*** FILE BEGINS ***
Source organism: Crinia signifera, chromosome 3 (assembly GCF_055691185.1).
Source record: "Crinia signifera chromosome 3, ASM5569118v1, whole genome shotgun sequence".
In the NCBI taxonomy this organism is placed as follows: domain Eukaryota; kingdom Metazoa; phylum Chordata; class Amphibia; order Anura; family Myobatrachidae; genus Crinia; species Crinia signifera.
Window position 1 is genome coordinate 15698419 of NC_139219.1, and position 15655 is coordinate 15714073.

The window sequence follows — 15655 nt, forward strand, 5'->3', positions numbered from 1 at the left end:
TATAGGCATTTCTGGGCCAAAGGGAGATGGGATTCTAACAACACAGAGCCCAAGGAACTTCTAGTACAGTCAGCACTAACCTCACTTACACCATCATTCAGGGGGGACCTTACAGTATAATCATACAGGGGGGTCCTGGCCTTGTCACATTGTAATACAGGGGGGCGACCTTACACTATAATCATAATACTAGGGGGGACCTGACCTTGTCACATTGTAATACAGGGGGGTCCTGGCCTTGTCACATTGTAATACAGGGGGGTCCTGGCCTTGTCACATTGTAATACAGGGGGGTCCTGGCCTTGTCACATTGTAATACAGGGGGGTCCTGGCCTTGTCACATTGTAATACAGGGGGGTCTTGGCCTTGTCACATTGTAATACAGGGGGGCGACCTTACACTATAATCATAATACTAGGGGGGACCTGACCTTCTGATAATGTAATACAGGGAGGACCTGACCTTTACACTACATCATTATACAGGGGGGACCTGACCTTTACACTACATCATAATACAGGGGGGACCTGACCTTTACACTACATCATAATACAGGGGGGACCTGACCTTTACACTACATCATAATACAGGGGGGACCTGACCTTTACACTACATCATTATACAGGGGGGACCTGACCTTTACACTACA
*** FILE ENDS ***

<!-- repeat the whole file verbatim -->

Source organism: Crinia signifera, chromosome 3 (assembly GCF_055691185.1).
Source record: "Crinia signifera chromosome 3, ASM5569118v1, whole genome shotgun sequence".
In the NCBI taxonomy this organism is placed as follows: domain Eukaryota; kingdom Metazoa; phylum Chordata; class Amphibia; order Anura; family Myobatrachidae; genus Crinia; species Crinia signifera.
Window position 1 is genome coordinate 15698419 of NC_139219.1, and position 15655 is coordinate 15714073.

The window sequence follows — 15655 nt, forward strand, 5'->3', positions numbered from 1 at the left end:
TATAGGCATTTCTGGGCCAAAGGGAGATGGGATTCTAACAACACAGAGCCCAAGGAACTTCTAGTACAGTCAGCACTAACCTCACTTACACCATCATTCAGGGGGGACCTTACAGTATAATCATACAGGGGGGTCCTGGCCTTGTCACATTGTAATACAGGGGGGCGACCTTACACTATAATCATAATACTAGGGGGGACCTGACCTTGTCACATTGTAATACAGGGGGGTCCTGGCCTTGTCACATTGTAATACAGGGGGGTCCTGGCCTTGTCACATTGTAATACAGGGGGGTCCTGGCCTTGTCACATTGTAATACAGGGGGGTCCTGGCCTTGTCACATTGTAATACAGGGGGGTCTTGGCCTTGTCACATTGTAATACAGGGGGGCGACCTTACACTATAATCATAATACTAGGGGGGACCTGACCTTCTGATAATGTAATACAGGGAGGACCTGACCTTTACACTACATCATTATACAGGGGGGACCTGACCTTTACACTACATCATAATACAGGGGGGACCTGACCTTTACACTACATCATAATACAGGGGGGACCTGACCTTTACACTACATCATAATACAGGGGGGACCTGACCTTTACACTACATCATTATACAGGGGGGACCTGACCTTTACACTACA